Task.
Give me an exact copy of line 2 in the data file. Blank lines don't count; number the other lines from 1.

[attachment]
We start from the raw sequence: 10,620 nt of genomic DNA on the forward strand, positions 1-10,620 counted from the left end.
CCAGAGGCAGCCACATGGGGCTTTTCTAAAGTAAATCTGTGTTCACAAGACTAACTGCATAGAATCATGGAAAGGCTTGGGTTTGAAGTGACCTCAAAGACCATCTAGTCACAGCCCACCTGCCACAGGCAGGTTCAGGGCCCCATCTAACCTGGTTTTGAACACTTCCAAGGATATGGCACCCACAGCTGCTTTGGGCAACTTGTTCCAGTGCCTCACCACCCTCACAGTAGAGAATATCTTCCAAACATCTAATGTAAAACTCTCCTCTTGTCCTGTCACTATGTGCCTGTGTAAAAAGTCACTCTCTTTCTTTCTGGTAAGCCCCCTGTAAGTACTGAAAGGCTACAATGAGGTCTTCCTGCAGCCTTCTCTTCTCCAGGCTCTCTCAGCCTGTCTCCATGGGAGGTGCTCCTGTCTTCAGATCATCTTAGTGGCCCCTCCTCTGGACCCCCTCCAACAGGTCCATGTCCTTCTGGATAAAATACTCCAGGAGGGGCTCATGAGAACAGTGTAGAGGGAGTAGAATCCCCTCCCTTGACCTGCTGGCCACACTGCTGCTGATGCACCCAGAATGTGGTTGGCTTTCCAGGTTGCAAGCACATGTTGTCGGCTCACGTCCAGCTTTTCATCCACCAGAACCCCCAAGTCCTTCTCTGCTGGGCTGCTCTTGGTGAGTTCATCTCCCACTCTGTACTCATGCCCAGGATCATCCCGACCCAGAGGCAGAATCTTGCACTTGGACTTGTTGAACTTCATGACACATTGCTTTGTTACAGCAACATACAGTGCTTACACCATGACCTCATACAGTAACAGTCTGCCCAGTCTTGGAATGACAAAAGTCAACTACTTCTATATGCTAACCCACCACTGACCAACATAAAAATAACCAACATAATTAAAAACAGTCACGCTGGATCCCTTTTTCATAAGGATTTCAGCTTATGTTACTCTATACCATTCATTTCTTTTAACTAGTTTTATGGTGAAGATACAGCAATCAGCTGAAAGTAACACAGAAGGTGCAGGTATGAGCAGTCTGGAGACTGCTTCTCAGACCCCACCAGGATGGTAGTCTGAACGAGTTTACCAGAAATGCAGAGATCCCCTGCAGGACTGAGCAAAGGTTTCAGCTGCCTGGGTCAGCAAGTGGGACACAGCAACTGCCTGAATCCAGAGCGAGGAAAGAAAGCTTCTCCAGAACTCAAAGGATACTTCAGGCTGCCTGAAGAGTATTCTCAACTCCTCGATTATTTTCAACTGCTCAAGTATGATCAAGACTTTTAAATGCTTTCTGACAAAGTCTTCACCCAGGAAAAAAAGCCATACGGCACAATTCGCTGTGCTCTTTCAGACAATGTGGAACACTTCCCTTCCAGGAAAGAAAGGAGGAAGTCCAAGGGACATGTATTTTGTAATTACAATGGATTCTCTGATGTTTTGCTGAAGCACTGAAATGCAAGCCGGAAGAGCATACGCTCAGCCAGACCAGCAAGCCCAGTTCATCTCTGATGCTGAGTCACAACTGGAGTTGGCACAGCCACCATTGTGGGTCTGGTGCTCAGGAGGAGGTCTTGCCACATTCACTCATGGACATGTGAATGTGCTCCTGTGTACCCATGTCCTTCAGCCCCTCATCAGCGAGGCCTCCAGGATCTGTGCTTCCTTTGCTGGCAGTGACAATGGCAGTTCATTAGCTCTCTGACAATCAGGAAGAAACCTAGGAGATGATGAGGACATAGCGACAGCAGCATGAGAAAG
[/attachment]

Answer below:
CCAGAGGCAGCCACATGGGGCTTTTCTAAAGTAAATCTGTGTTCACAAGACTAACTGCATAGAATCATGGAAAGGCTTGGGTTTGAAGTGACCTCAAAGACCATCTAGTCACAGCCCACCTGCCACAGGCAGGTTCAGGGCCCCATCTAACCTGGTTTTGAACACTTCCAAGGATATGGCACCCACAGCTGCTTTGGGCAACTTGTTCCAGTGCCTCACCACCCTCACAGTAGAGAATATCTTCCAAACATCTAATGTAAAACTCTCCTCTTGTCCTGTCACTATGTGCCTGTGTAAAAAGTCACTCTCTTTCTTTCTGGTAAGCCCCCTGTAAGTACTGAAAGGCTACAATGAGGTCTTCCTGCAGCCTTCTCTTCTCCAGGCTCTCTCAGCCTGTCTCCATGGGAGGTGCTCCTGTCTTCAGATCATCTTAGTGGCCCCTCCTCTGGACCCCCTCCAACAGGTCCATGTCCTTCTGGATAAAATACTCCAGGAGGGGCTCATGAGAACAGTGTAGAGGGAGTAGAATCCCCTCCCTTGACCTGCTGGCCACACTGCTGCTGATGCACCCAGAATGTGGTTGGCTTTCCAGGTTGCAAGCACATGTTGTCGGCTCACGTCCAGCTTTTCATCCACCAGAACCCCCAAGTCCTTCTCTGCTGGGCTGCTCTTGGTGAGTTCATCTCCCACTCTGTACTCATGCCCAGGATCATCCCGACCCAGAGGCAGAATCTTGCACTTGGACTTGTTGAACTTCATGACACATTGCTTTGTTACAGCAACATACAGTGCTTACACCATGACCTCATACAGTAACAGTCTGCCCAGTCTTGGAATGACAAAAGTCAACTACTTCTATATGCTAACCCACCACTGACCAACATAAAAATAACCAACATAATTAAAAACAGTCACGCTGGATCCCTTTTTCATAAGGATTTCAGCTTATGTTACTCTATACCATTCATTTCTTTTAACTAGTTTTATGGTGAAGATACAGCAATCAGCTGAAAGTAACACAGAAGGTGCAGGTATGAGCAGTCTGGAGACTGCTTCTCAGACCCCACCAGGATGGTAGTCTGAACGAGTTTACCAGAAATGCAGAGATCCCCTGCAGGACTGAGCAAAGGTTTCAGCTGCCTGGGTCAGCAAGTGGGACACAGCAACTGCCTGAATCCAGAGCGAGGAAAGAAAGCTTCTCCAGAACTCAAAGGATACTTCAGGCTGCCTGAAGAGTATTCTCAACTCCTCGATTATTTTCAACTGCTCAAGTATGATCAAGACTTTTAAATGCTTTCTGACAAAGTCTTCACCCAGGAAAAAAAGCCATACGGCACAATTCGCTGTGCTCTTTCAGACAATGTGGAACACTTCCCTTCCAGGAAAGAAAGGAGGAAGTCCAAGGGACATGTATTTTGTAATTACAATGGATTCTCTGATGTTTTGCTGAAGCACTGAAATGCAAGCCGGAAGAGCATACGCTCAGCCAGACCAGCAAGCCCAGTTCATCTCTGATGCTGAGTCACAACTGGAGTTGGCACAGCCACCATTGTGGGTCTGGTGCTCAGGAGGAGGTCTTGCCACATTCACTCATGGACATGTGAATGTGCTCCTGTGTACCCATGTCCTTCAGCCCCTCATCAGCGAGGCCTCCAGGATCTGTGCTTCCTTTGCTGGCAGTGACAATGGCAGTTCATTAGCTCTCTGACAATCAGGAAGAAACCTAGGAGATGATGAGGACATAGCGACAGCAGCATGAGAAAG